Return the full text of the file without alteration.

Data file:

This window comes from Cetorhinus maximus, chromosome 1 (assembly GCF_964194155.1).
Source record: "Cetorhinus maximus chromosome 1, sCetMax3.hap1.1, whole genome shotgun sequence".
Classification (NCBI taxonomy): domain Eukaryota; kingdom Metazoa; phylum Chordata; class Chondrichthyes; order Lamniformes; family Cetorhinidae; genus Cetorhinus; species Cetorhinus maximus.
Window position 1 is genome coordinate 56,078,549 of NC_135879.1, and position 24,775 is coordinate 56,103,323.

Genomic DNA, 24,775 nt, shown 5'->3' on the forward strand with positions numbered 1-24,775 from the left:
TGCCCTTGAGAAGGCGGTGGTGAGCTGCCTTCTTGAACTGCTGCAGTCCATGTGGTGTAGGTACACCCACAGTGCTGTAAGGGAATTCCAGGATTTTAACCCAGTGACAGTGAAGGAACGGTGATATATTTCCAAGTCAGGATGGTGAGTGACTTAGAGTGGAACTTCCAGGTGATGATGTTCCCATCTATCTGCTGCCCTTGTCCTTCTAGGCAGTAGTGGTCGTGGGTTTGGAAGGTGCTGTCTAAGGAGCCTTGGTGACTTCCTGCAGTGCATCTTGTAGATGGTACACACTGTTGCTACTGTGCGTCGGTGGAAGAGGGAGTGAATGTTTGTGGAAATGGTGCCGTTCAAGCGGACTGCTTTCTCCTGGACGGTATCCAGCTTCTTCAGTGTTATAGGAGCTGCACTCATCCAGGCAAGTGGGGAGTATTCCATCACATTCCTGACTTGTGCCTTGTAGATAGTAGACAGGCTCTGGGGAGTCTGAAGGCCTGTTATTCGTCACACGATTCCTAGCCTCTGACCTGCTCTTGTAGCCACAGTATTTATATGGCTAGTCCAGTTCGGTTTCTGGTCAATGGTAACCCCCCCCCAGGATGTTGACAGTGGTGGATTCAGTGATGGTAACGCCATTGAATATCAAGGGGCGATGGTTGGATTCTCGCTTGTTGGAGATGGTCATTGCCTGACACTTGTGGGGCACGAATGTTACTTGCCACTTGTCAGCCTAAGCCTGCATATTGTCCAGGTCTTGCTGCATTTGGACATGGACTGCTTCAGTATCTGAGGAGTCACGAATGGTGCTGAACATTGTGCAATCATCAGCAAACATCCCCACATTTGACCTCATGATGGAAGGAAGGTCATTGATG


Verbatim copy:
This window comes from Cetorhinus maximus, chromosome 1 (assembly GCF_964194155.1).
Source record: "Cetorhinus maximus chromosome 1, sCetMax3.hap1.1, whole genome shotgun sequence".
Classification (NCBI taxonomy): domain Eukaryota; kingdom Metazoa; phylum Chordata; class Chondrichthyes; order Lamniformes; family Cetorhinidae; genus Cetorhinus; species Cetorhinus maximus.
Window position 1 is genome coordinate 56,078,549 of NC_135879.1, and position 24,775 is coordinate 56,103,323.

Genomic DNA, 24,775 nt, shown 5'->3' on the forward strand with positions numbered 1-24,775 from the left:
TGCCCTTGAGAAGGCGGTGGTGAGCTGCCTTCTTGAACTGCTGCAGTCCATGTGGTGTAGGTACACCCACAGTGCTGTAAGGGAATTCCAGGATTTTAACCCAGTGACAGTGAAGGAACGGTGATATATTTCCAAGTCAGGATGGTGAGTGACTTAGAGTGGAACTTCCAGGTGATGATGTTCCCATCTATCTGCTGCCCTTGTCCTTCTAGGCAGTAGTGGTCGTGGGTTTGGAAGGTGCTGTCTAAGGAGCCTTGGTGACTTCCTGCAGTGCATCTTGTAGATGGTACACACTGTTGCTACTGTGCGTCGGTGGAAGAGGGAGTGAATGTTTGTGGAAATGGTGCCGTTCAAGCGGACTGCTTTCTCCTGGACGGTATCCAGCTTCTTCAGTGTTATAGGAGCTGCACTCATCCAGGCAAGTGGGGAGTATTCCATCACATTCCTGACTTGTGCCTTGTAGATAGTAGACAGGCTCTGGGGAGTCTGAAGGCCTGTTATTCGTCACACGATTCCTAGCCTCTGACCTGCTCTTGTAGCCACAGTATTTATATGGCTAGTCCAGTTCGGTTTCTGGTCAATGGTAACCCCCCCCCAGGATGTTGACAGTGGTGGATTCAGTGATGGTAACGCCATTGAATATCAAGGGGCGATGGTTGGATTCTCGCTTGTTGGAGATGGTCATTGCCTGACACTTGTGGGGCACGAATGTTACTTGCCACTTGTCAGCCTAAGCCTGCATATTGTCCAGGTCTTGCTGCATTTGGACATGGACTGCTTCAGTATCTGAGGAGTCACGAATGGTGCTGAACATTGTGCAATCATCAGCAAACATCCCCACATTTGACCTCATGATGGAAGGAAGGTCATTGATG